Jim’s love for cars started at an early age; having grown up around a gas station that his dad owned (Al’s 66 on west 12th Street). He would spend his Saturdays at the garage doing “grunt” work until high school when he got a “paying job”. He and his dad would go to Husets on Sunday nights. His first car was a 1959 Vauhall (an English Pontiac with the same basic body style as an Opel). He was a sophomore in high school and paid a whopping $45 for the car. It was a little station wagon; one that could easily be moved by 3 or 4 strong your men to other parts of the parking lot. Jim tells of the many times he went out to the parking lot only to find his car in a different spot than he left it. That car lasted only one year when Jim purchased a ‘59 Ford convertible from Barney’s salvage yard. After graduating from Washington High School he went to SW State in Marshall, MN. “I got bored with college and came back to SF (working part-time at Schoeneman’s Lumber),” according to Jim. “This is where I got to know Cecil Schoeneman.” Cecil has a love for exotic import cars and would talk to me about cars. Jim started playing around with dirt racecars in the early 70’s while working at John Morrell. He worked nights and had days to play with cars. “I always had something around that I was fixing on,” Jim says. Jim’s first dirt-track race was in May of ’73 at Husets. My first racecar was purchased from Daryl Dawley (a local sprint car racer who had success outside of the area) in 1973. I sold a ’69 Corvette to afford to buy the sprint car. The weekend of his first race was the same weekend that Gary Bott (another local race car driver) was killed. “After that happened, I questioned whether this was the right hobby for me.” However, Jim’s love for cars and racing won out over common sense and he continued his racing career. It took him two years to win his first race. The track was in Jackson, Minnesota. We won twice over there but never at Husets. He later bought a Porsche and always worked on his own stuff. People knew he did this and he eventually saved up enough money to start his business. He raced a 924 Porsche in the summer of 1981 previously raced by Dr. Bundy’s driver. Jim drove sprint cars at the same time Doug Wolfgang was winning everything in sight. “We all we wanted to be as fast as Doug but none of us were able to beat him.” He raced for 5 years winning a few races but always seemed to finish in the middle of the pack. “We had a lot of fun,” remembers Jim. Later on, in the summer of 1980, Jim lost a couple more friends in a racing accident. Daryl and Roger Larson (another local sprint car driver) were killed at a race in Knoxville, Iowa. After this happened and realizing age and the desire to start his own auto repair business Jim left sprint car racing. However he did not leave racing forever. In 1997, he and Dean Kjelden (former owner BenHur Ford-now Sioux Falls Ford) raced in the Great Race. Dean drove the car (a 1947 MG TC) and Jim was the Navigator. “We never won but we always finished,” recalls Jim. The race was a time and distance race across the United States in vintage cars. There were roughly 100 cars participating in the annual event. The course was approximately 4,000 and you completed it in 2 weeks. Your score was computed based on time and distance traveled each day. The “race track” is everyday roads and you had to navigate around normal traffic. It was not a speed race as the top speed in the MG was roughly 65 MPH. Howard Phillips, a cameraman for KELOLAND TV, originally owned the MG. “The car was in bad shape when they purchased it but they knew it had potential.” Jim participated in the Great Race for three years but their best finish was the first year where they finished 3rd in the rookies class.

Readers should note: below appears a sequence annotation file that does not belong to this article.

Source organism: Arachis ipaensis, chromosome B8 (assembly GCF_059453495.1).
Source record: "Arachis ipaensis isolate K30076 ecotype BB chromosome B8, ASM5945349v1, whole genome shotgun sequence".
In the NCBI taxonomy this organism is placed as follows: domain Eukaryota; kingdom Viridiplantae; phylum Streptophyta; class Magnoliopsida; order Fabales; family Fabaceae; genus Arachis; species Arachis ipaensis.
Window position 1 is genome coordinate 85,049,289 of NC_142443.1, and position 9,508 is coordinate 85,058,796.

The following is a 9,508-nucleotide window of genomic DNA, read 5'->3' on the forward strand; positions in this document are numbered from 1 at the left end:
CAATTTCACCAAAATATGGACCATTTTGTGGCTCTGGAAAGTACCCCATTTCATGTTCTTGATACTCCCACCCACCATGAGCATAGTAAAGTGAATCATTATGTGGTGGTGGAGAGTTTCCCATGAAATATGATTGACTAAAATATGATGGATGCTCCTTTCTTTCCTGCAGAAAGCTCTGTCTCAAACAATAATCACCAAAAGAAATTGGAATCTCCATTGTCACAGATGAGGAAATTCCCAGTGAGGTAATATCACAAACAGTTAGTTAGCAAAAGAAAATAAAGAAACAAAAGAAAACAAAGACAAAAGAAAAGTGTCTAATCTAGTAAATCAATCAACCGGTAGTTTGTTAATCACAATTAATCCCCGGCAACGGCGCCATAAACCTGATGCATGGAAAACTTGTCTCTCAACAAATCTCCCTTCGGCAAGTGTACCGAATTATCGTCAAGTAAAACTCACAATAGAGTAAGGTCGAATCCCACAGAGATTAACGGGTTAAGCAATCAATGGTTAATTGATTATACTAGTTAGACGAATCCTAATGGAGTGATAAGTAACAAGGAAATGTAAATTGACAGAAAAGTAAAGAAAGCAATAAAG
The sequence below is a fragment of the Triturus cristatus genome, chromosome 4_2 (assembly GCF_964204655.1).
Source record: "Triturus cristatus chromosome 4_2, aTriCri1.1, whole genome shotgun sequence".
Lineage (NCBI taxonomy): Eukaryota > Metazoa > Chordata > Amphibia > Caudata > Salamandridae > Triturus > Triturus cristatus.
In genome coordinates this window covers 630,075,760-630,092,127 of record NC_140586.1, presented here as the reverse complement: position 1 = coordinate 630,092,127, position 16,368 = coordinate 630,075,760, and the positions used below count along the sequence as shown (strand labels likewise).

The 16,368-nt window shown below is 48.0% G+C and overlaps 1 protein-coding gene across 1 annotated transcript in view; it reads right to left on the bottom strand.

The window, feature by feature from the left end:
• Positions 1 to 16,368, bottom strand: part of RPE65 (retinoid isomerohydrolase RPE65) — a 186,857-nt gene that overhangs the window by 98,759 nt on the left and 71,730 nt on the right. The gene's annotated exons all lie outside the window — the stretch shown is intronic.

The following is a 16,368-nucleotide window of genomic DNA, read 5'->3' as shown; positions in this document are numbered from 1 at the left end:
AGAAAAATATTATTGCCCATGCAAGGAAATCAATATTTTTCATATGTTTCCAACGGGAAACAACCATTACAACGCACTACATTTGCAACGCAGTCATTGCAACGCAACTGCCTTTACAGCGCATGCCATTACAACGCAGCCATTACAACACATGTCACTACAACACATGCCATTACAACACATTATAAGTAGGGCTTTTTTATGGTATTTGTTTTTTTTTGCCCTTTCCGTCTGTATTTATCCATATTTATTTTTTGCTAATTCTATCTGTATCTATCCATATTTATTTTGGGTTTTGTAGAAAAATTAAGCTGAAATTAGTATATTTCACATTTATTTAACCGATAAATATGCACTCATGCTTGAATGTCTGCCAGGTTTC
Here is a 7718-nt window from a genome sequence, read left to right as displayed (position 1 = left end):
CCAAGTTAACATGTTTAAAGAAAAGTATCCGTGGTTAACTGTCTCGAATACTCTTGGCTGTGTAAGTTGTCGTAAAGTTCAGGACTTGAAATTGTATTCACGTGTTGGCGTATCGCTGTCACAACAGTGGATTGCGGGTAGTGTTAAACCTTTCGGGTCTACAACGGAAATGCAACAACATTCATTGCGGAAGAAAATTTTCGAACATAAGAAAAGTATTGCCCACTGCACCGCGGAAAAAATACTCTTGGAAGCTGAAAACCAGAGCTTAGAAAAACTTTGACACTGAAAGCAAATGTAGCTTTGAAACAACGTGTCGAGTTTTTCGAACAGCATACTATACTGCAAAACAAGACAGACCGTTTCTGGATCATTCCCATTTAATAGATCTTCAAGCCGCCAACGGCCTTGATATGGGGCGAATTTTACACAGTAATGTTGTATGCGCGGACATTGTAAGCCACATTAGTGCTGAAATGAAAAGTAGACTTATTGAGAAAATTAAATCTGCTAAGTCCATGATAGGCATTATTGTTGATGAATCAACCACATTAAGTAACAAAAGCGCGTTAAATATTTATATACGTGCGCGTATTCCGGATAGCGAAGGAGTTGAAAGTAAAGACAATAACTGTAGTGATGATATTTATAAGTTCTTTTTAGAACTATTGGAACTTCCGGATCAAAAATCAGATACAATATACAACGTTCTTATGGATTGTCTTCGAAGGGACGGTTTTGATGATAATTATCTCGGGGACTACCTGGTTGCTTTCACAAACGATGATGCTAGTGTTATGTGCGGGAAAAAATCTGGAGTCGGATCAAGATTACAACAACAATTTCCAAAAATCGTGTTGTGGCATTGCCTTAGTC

The first location for the business was working out of Jim’s garage on south Sherman. He worked there for a year and a half; testing the waters to see if he could make a business out of his passion. From there they rented a building from Gene Elrod at 33rd and Grange for the next three years. From there they moved across the street from their current location, renting a facility from Arne Josten, the local “Thunderbird guy” (Arnie had a collection of 36 thunderbirds at the time). Three years later we moved to our current facility. The current facility was built in 1989. Jim sold his Mercedes 350 SL for the down payment on the building. In 1993 they purchased additional property to the east and added on to the building. They currently have 6 hoists and six bays. The facility will accommodate up to 30 cars. Through the years they also restored vehicles but quit this part of the business in 1998 to concentrate on the repair portion of the business. Jim has restored vehicles for former mayor Rick Knobe (Mustang), a Pantera for Bob Nelson (founder of Deals on Wheels and current owner of AutoBuy Magazine), and a Lamborghini for Cecil Schoeneman.

Jim feels the future of this industry is dealing with the fast change. We will have to deal with the change from fossil fuels to electric or hydrogen cars. CI has not worked on many hybrid vehicles because most of them are still under factory warranty. He expects to be working on more of them in the near future. Along with those changes is the ongoing training necessary to work on those vehicles. “Continued schooling for all technicians will always be a priority,” according to Jim. Other changes he sees for the industry is the move to a modular format. If a unit fails, you will replace the entire unit. With the speed of change in the industry, CI feels that their specializing in import vehicles puts them in a great position to service these vehicles for decades to come.

Name


Email


Phone


Message


Send
Google Analytics Alternative